1887

Abstract

UWD is a mutant of strain UW that is defective in the respiratory oxidation of NADH. This mutation causes an overproduction of polyhydroxyalkanoates (PHAs), as polyester synthesis is used as an alternative electron sink. Since PHAs have potential for use as natural, biodegradable plastics, studies of physiology related to their production are of interest. Alginate production by this strain is limited to <11 μg (mg cell protein), which permits high efficiency conversion of carbon source into PHA. However, ≤400 μg (mg cell protein) was formed when UWD cells were oxygen-limited and in the stationary phase of growth. Alginate formation was fuelled by PHA turnover, which was coincident with the synthesis of alkyl resorcinols, under conditions of exogenous glucose limitation. However, alginate production was a phenotypic and reversible change. Alginate production was stopped by interruption of with Tn. LacZ activity in UWD was shown to increase in stationary phase, while LacZ activity in a similarly constructed mutant of strain UW did not. Transcription of in strain UWD started from a previously identified RpoD promoter and not from the AlgU (RpoE) promoter. This is because strain UWD has a natural insertion element in . Differences between strain UW and UWD may reside in the defective respiratory oxidation of NADH, where the NADH surplus in strain UWD may act as a signal of stationary phase. Indeed, a backcross of UW DNA into UWD generated NADH-oxidase-proficient cells that failed to form alginate in stationary phase. Evidence is also presented to show that the RpoD promoter may be recognized by the stationary phase sigma factor (RpoS), which may mediate alginate production in strain UWD.

Loading

Article metrics loading...

/content/journal/micro/10.1099/00221287-147-2-483
2001-02-01
2020-01-28
Loading full text...

Full text loading...

/deliver/fulltext/micro/147/2/1470483a.html?itemId=/content/journal/micro/10.1099/00221287-147-2-483&mimeType=html&fmt=ahah

References

  1. Anderson A., Dawes E.. 1990; Occurrence, metabolism, metabolic role, and industrial uses of bacterial polyhydroxyalkanoates. Microbiol Rev54:450–472
    [Google Scholar]
  2. Bauer C. E., Elsen S., Bird T. H.. 1999; Mechanisms for redox control of gene expression. Annu Rev Microbiol53:495–523[CrossRef]
    [Google Scholar]
  3. Beale J. M. Jr, Foster J. L.. 1996; Carbohydrate fluxes into alginate biosynthesis in Azotobacter vinelandii NCIB 8789: NMR investigations of the triose pools. Biochemistry35:4492–4501[CrossRef]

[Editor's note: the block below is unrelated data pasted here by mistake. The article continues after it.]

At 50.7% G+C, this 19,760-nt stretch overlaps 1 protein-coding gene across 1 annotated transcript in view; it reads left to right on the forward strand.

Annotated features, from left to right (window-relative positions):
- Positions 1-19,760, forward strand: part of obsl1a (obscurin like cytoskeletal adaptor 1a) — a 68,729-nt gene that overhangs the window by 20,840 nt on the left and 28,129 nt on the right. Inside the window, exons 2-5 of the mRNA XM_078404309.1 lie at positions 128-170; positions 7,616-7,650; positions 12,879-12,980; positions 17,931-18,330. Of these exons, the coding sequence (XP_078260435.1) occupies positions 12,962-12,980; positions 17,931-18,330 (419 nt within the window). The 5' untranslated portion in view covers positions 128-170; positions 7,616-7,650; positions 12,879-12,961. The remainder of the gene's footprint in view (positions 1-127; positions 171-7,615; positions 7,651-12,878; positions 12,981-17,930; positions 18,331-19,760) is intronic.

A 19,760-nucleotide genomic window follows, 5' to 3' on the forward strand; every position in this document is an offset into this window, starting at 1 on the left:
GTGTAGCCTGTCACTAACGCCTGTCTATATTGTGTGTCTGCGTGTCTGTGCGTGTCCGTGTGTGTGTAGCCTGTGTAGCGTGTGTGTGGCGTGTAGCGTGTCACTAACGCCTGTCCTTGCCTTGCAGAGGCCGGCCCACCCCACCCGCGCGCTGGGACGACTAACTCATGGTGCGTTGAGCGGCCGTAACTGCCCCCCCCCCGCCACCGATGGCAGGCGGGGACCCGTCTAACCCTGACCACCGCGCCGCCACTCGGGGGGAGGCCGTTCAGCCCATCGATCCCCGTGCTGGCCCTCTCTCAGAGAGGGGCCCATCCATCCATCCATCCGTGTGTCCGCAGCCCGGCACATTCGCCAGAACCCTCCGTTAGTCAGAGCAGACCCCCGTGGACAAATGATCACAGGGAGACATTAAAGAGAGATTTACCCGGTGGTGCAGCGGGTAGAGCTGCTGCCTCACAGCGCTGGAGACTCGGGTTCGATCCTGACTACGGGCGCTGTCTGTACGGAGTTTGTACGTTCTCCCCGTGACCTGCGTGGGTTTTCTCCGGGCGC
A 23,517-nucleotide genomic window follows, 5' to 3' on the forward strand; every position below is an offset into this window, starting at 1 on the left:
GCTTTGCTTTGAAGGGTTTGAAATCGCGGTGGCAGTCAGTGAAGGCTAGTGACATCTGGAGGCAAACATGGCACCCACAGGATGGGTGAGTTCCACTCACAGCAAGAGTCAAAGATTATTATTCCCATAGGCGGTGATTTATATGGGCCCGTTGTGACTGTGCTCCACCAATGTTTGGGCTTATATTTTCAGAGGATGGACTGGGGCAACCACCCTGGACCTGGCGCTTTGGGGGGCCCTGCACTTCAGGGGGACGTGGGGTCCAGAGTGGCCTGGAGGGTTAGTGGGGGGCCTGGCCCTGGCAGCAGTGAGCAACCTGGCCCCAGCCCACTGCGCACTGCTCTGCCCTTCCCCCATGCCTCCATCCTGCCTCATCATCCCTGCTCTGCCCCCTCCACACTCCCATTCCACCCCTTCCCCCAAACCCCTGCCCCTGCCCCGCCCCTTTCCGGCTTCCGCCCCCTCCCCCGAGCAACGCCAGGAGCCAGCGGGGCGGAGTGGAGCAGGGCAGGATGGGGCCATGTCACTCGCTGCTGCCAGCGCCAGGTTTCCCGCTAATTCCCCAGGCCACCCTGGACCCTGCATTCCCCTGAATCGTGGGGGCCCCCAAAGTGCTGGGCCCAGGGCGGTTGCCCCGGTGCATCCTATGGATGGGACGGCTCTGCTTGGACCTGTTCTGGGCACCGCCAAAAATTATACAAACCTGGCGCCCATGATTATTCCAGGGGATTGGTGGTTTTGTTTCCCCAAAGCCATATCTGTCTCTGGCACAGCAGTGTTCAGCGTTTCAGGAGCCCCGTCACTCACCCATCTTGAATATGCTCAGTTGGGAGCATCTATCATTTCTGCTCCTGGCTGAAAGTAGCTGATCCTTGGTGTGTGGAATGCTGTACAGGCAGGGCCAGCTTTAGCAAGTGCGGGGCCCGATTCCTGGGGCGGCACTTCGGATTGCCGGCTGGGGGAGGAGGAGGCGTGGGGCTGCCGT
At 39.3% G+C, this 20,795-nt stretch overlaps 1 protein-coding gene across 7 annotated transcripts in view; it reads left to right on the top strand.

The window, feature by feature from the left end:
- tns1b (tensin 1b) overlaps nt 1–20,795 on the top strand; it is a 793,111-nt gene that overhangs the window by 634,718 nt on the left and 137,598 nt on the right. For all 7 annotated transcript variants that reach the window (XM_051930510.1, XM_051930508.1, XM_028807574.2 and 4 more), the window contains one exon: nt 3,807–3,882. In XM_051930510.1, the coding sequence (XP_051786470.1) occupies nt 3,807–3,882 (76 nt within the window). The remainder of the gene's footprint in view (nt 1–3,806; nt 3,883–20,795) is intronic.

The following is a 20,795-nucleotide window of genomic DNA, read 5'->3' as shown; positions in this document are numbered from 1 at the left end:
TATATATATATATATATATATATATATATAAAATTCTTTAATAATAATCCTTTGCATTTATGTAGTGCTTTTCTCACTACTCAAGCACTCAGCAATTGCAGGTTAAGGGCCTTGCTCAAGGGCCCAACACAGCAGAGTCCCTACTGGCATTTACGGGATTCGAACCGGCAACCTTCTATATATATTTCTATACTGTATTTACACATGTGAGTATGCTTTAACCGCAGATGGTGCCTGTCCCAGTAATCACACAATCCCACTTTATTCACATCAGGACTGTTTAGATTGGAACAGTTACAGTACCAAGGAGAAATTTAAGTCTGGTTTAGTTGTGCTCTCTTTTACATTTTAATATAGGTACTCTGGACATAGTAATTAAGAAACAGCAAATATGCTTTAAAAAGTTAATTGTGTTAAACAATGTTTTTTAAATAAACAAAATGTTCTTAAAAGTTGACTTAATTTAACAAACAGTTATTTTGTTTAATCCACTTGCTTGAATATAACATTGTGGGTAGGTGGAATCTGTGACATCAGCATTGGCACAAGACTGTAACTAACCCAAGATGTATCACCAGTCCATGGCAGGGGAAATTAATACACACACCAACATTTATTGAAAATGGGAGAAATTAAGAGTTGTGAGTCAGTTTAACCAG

[Google Scholar]
  4. Bergersen F.. 1980; Measurement of nitrogen fixation by direct means. In Methods for Evaluating Biological Nitrogen Fixation pp.65–110Edited by Bergersen F.. New York: Wiley;
    [Google Scholar]
  5. Bush J., Wilson P.. 1959; A non-gummy chromogenic strain of Azotobacter vinelandii. Nature184:381
    [Google Scholar]
  6. Campos M., Martinez-Salazar J. M., Lloret L., Moreno S., Nunez C., Espin G., Soberon-Chavez G.. 1996; Characterization of the gene coding for GDP-mannose dehydrogenase (algD) from Azotobacter vinelandii. J Bacteriol178:1793–1799
    [Google Scholar]
  7. Castaneda M., Guzman J., Moreno S., Espin G.. 2000; The GacS sensor kinase regulates alginate and poly-β-hydroxybutyrate production in Azotobacter vinelandii. J Bacteriol182:2624–2628[CrossRef]
    [Google Scholar]
  8. Chen G.-Q., Page W. J.. 1997; Production of poly-β-hydroxybutyrate by Azotobacter vinelandii in a two-stage fermentation process. Biotechnol Tech11:347–350[CrossRef]
    [Google Scholar]
  9. Collins S.. 1987; Choice of substrate in polyhydroxybutyrate synthesis. In Carbon Substrates in BiotechnologySpecial Publication of the Society for General Microbiology no. 21 pp.161–168Edited by Stowell J. D., Beardsmore A. J., Keevil C. W., Woodward J. R.. Oxford: IRL Press;
    [Google Scholar]
  10. Espinosa-Urgel M., Tormo A.. 1993; σs-dependent promoters in Escherichia coli are located in DNA regions with intrinsic curvature. Nucleic Acids Res21:3667–3670[CrossRef]
    [Google Scholar]
  11. Espinosa-Urgel M., Chamizo C., Tormo A.. 1996; A consensus structure for σS-dependent promoters. Mol Microbiol21:657–659[CrossRef]
    [Google Scholar]
  12. Fialho A. M., Zielinski N. A., Fett W. F., Chakrabarty A. M., Berry A.. 1990; Distribution of alginate gene sequences in the Pseudomonas rRNA homology group I-Azomonas-Azotobacter lineage of superfamily B procaryotes. Appl Environ Microbiol56:436–443
    [Google Scholar]
  13. Gacesa P.. 1998; Bacterial alginate biosynthesis – recent progress and future prospects. Microbiology144:1133–1143[CrossRef]
    [Google Scholar]
  14. Hengge-Aronis R.. 1996; Back to log phase: sigma S as a global regulator in the osmotic control of gene expression in Escherichia coli. Mol Microbiol21:887–893[CrossRef]
    [Google Scholar]